Greetings from Haiti!

It has been an eventful week, to say the least. I have had limited access to computers and the internet, so I haven't been able to blog. The best day-to-day narrative can be found at: BTW, the photo of the tap-tap accident was taken by me. (A tap-tap is a pickup truck modified to serve as a taxi. People cram into the back to get a ride somewhere.) It was a very intense few moments as we watched the truck crammed with people roll on its side about 150 feet up the street in front of us and slide to a point directly in front of us. For a moment, I thought it was going to hit us -- not a nice thought, since the little pickup had about a dozen people in the back. As the truck slid down the street, I could see the terrified face of a lady sticking out of the back. She was holding onto something, and her face was no more than 6 inches from the pavement. One slip, and her face would have been ground to nothing. As the truck stopped, a large and very loud mob quickly formed as people came from everywhere to help. One man came to take control of the situation, swinging an iron bar at a couple of cars who continued to inch their ways up the street. I did not feel at that time, fearing that once someone starts to swing an iron bar, anything can happen. And we were the only white people around, standing exposed in the back of the Manasseros' pickup truck with nowhere to go. Thankfully, the people concentrated on the overturned tap-tap. Some helped the people out of the back. In the photo, you can see a person beginning to climb out of the cab. Two came out, but the driver did not. A group of men pushed the pickup back onto its wheels, and then they pulled the driver out. He was dazed and could barely walk. His shirt was torn, and his shoulder was bleeding. I think the two others in the cab had been laying on him, and his shoulder had been pressed against the pavement as the truck slid on its side. Someone put him in a car and drove off somewhere. Then a police car appeared. The policeman took a look at the situation and drove away. Maybe he figured there was nothing he could do. Our truck sat motionless for about five minutes until we could start inching our way up the street. As we left, we could see people crowded around the victims who had been in the back of the tap-tap. My first instinct was to see if I could help, but there was nothing we could do.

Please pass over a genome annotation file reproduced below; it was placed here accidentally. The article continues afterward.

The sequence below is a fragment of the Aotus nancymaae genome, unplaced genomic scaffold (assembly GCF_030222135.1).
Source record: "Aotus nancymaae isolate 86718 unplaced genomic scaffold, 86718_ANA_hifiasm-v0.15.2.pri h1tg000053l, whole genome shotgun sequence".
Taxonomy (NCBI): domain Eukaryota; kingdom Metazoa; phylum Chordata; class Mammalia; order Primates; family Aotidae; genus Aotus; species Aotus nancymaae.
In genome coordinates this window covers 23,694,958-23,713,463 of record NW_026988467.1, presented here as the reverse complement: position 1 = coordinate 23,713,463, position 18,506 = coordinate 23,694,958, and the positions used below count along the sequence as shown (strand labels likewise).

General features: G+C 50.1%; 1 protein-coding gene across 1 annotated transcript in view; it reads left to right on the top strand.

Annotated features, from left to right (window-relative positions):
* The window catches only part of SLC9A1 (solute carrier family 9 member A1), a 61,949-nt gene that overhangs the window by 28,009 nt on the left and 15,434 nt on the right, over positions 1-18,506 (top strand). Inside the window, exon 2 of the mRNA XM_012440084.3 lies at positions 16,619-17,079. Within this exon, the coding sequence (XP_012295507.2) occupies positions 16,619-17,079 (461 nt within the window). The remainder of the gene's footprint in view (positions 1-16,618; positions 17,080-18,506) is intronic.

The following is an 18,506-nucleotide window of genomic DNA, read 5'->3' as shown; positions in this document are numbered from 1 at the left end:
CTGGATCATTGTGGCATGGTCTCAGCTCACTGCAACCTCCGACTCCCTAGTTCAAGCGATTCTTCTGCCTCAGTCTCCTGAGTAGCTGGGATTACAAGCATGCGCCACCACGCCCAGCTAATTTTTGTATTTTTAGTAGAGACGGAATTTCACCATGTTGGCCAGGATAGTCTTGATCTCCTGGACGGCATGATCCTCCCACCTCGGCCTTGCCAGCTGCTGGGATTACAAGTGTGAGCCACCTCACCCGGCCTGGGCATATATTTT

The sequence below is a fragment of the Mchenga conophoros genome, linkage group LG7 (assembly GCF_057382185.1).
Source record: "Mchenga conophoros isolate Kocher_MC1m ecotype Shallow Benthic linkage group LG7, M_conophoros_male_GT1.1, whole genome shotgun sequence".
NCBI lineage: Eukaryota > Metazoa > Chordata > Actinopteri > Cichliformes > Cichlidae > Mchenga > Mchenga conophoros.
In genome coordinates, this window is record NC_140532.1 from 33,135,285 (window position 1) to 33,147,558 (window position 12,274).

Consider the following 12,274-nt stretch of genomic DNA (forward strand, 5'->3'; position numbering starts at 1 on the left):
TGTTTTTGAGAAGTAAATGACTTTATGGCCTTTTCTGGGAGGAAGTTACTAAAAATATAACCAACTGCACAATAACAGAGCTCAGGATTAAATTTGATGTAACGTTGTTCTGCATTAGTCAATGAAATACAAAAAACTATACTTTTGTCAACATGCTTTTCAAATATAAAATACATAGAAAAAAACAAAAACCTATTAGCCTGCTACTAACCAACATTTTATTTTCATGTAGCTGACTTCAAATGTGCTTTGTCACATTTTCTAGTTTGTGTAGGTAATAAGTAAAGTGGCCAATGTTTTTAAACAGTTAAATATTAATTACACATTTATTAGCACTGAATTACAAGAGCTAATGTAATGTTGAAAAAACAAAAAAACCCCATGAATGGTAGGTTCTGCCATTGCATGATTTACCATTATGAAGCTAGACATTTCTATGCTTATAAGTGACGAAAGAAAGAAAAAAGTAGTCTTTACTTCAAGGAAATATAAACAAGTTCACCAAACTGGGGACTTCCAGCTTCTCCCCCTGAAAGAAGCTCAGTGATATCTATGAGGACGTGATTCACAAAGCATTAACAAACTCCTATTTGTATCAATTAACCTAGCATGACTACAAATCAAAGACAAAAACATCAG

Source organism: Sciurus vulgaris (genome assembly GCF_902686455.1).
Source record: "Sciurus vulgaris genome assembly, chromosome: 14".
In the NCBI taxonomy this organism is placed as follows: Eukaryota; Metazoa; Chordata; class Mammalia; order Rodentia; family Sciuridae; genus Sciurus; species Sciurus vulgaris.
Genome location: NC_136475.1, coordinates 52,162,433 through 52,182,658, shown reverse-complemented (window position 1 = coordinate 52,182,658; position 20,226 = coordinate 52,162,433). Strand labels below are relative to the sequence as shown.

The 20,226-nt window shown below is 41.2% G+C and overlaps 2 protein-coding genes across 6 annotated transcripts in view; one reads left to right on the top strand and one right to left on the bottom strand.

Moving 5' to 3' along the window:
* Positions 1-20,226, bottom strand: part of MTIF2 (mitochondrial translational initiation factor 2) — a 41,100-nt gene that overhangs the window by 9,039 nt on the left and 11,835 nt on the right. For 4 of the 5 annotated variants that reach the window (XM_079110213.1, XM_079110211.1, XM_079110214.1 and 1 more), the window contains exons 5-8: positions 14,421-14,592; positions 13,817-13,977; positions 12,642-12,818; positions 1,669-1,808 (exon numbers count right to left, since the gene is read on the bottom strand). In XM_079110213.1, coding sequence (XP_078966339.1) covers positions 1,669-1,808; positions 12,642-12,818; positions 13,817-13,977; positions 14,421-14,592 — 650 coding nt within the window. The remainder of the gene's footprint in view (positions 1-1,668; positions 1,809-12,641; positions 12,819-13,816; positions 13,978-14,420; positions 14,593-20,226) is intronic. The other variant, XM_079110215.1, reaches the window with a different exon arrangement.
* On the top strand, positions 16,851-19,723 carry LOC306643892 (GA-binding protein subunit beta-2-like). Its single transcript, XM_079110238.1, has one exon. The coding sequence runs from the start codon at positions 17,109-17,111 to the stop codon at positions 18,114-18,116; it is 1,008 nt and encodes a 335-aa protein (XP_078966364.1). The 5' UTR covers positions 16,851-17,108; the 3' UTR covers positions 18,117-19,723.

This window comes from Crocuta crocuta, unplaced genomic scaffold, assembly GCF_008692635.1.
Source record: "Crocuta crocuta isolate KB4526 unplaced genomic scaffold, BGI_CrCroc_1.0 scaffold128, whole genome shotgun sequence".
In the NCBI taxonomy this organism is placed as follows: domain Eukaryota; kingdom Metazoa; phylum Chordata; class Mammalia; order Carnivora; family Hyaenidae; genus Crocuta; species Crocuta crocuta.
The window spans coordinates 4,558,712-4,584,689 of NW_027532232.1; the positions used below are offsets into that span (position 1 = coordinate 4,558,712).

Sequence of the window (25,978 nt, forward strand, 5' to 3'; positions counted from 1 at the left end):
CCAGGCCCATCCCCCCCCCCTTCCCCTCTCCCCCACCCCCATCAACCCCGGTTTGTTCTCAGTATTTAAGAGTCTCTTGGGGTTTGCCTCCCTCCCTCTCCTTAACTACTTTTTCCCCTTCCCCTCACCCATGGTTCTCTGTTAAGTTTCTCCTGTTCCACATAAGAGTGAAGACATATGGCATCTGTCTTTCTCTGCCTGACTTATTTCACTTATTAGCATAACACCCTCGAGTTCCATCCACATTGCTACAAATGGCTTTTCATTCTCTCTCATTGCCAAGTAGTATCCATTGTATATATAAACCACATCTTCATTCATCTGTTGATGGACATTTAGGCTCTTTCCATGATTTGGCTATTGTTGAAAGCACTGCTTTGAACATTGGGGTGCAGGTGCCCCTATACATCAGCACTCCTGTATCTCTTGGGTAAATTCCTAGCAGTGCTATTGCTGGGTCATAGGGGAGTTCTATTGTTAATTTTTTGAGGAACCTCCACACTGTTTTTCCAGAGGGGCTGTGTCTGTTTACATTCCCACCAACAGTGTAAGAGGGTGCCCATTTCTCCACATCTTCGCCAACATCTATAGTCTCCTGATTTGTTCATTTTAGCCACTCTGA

BTW, in the photo you see two young women in navy blue skirts and light blue shirts. Those are probably school uniforms.

Tap-taps are everywhere in Port-au-Prince, and drivers do not exercise much caution. You have to keep you head up if you driving or walking anywhere around here.

All of us on the team have agreed that a trip here presents too much input to digest at one time. There are the political conditions -- a government infamous for its corruption and ineptitude. There are the social conditions -- a crowded city marked by poor living conditions for most people and extreme poverty for many (I think the unemployment rate is 80%). There are the religious dynamics -- a wierd mixture of Christianity and voodoo. Many of the tap-tap trucks are painted with slogans like "Thank you Jesus", but the same truck will also have an assortment of fetish-like images painted on it. There are the relational and emotional conditions -- many people live a hardened life that tends to be dominated with meeting immediate needs for survival. Life means a lot less in Haiti than it does in America, and poverty and abuse are common.

The stories of the kids here at the orphanage are amazing. Most of them have come from living on the street -- a way of life that is not uncommon here. Some of them begged, some worked as servants, others sold drugs, and a few have had family members murdered. Most have been mistreated and abused. However, they have been taken in here at Maison de Lumiere, and they have been shown the love of Christ. The transformation in the lives of these kids is incredible. If you ever doubted whether God can change people through the love of Christ, just come and spend a week here.


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